Earlier this year, SwissQuote launched their trading platform on VR, where users make trades with a glance. The virtual dealing platform feeds real-time Swiss Market Index data, currency pairs and the main indices to users. Eye-tracking technology enables users to bring up more information about a specific stock and execute trades to a pre-configured value by focusing their eyes on the symbol.


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So, can VR provide main stream financial services? Some of the challenges I see are the following,

Cost of VR: HTC Vive, that apparently provides the best VR experience costs about £750. While Gear VR that focuses on Mobile based VR instead of Desktop VR is affordable, the experience is not quite there, and it also depends on how good your mobile is. For example, a seamless retail banking experience on VR might be hard to achieve in a mobile VR environment.

Clunky Hardware: The current designs of VR headsets make it hard for consumer adoption. This is a key problem to solve if VR has to go main stream. Also, for most good VR experiences, motion sensors and base stations are needed. This adds to the inertia when one wants to use VR for anything other than entertainment.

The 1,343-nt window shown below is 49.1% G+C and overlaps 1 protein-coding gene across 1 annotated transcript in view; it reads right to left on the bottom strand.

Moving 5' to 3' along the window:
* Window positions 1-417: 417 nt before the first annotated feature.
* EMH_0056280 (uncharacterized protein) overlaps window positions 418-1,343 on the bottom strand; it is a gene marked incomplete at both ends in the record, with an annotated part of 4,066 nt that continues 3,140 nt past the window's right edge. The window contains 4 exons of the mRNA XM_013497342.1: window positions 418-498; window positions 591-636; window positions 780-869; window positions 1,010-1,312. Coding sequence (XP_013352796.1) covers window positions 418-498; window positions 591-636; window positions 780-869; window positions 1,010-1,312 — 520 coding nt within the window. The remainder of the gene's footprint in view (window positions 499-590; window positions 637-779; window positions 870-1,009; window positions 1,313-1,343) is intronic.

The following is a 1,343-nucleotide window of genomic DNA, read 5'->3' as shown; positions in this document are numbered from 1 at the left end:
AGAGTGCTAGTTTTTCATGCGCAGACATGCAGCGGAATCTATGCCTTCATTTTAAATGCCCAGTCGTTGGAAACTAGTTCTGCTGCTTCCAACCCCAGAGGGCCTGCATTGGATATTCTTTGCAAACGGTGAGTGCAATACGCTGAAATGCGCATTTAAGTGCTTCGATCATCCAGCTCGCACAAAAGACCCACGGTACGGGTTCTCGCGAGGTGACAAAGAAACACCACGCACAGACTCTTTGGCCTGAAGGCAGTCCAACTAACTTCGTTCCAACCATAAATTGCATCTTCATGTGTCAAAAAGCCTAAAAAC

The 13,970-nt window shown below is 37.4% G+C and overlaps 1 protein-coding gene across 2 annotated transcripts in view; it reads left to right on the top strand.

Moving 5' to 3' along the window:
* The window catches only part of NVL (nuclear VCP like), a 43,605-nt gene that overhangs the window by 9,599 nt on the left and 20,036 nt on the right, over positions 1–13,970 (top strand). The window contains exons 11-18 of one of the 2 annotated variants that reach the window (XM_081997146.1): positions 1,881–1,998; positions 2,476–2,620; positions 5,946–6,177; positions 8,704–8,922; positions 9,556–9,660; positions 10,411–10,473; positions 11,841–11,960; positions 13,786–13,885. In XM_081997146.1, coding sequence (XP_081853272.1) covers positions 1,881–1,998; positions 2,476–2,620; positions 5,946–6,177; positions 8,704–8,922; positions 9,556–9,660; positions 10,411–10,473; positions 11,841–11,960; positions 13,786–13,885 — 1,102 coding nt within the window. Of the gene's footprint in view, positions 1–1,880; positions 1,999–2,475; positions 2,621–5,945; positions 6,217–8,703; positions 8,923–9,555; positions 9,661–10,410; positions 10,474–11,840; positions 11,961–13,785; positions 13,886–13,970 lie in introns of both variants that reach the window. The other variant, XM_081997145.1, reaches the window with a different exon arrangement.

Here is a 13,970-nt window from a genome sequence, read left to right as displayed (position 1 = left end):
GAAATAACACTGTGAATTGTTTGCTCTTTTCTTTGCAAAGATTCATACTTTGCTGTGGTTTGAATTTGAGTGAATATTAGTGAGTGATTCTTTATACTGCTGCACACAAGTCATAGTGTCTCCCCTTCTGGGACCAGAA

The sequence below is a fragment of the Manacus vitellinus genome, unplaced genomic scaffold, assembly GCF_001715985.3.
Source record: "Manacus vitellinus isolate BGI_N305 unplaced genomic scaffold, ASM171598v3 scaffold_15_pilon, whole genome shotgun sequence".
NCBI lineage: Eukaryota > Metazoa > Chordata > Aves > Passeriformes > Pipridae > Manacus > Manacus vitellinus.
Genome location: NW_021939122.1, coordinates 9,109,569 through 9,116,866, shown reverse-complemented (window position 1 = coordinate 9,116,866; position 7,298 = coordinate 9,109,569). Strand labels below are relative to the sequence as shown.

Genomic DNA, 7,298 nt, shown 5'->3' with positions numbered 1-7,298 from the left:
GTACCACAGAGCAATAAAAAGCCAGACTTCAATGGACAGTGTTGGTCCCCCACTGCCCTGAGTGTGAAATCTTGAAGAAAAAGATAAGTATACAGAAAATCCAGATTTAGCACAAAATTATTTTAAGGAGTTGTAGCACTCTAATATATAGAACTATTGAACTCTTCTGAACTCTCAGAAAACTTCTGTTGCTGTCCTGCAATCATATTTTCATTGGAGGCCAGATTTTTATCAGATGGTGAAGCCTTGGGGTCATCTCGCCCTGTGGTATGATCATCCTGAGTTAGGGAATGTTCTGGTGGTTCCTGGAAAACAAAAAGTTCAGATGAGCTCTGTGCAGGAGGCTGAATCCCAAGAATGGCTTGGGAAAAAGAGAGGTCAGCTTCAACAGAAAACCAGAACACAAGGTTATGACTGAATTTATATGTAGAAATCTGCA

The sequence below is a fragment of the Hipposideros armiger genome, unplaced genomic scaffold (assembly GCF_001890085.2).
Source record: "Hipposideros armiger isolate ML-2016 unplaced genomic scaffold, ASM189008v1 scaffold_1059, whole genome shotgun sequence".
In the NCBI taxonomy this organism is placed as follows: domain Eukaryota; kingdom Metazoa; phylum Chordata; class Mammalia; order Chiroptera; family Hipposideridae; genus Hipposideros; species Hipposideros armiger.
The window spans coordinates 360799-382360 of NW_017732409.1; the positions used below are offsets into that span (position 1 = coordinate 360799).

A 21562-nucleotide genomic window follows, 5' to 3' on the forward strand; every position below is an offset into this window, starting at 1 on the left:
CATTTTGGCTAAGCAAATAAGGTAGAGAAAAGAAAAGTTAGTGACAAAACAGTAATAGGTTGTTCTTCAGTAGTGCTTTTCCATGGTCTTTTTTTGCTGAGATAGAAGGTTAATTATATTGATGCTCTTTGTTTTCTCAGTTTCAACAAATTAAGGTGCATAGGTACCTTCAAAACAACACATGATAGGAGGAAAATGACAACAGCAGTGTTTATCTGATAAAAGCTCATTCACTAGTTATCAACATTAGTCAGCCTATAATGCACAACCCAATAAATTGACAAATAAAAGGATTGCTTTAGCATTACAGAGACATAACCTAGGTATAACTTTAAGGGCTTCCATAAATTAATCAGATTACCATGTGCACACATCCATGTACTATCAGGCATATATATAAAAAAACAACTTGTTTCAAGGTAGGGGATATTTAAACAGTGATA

Non-Standard Software: VR hardware providers have taken different approaches to their ecosystem. HTC has taken an open approach, where as Oculus ecosystem is closed for competition. A standard operating system with rich applications, open to all VR devices would be Nirvana. Improbable are headed that way.

Use Case Evolution: Gear VR is the most successful VR headset so far because, it has tied itself to mobile rather than desktop. But application of VR also needs to change direction. At the moment VR apps are very entertainment focused, and in order for VR to go main stream, I believe, they have to be communication focused. IPhone may not have taken off so well, without the Phone functionality.

Many of the above challenges may not all apply if one used VR as an employee of a bank that has the infrastructure to provide financial services in a B2B context. However, in the consumer banking space, the uptake would be slower.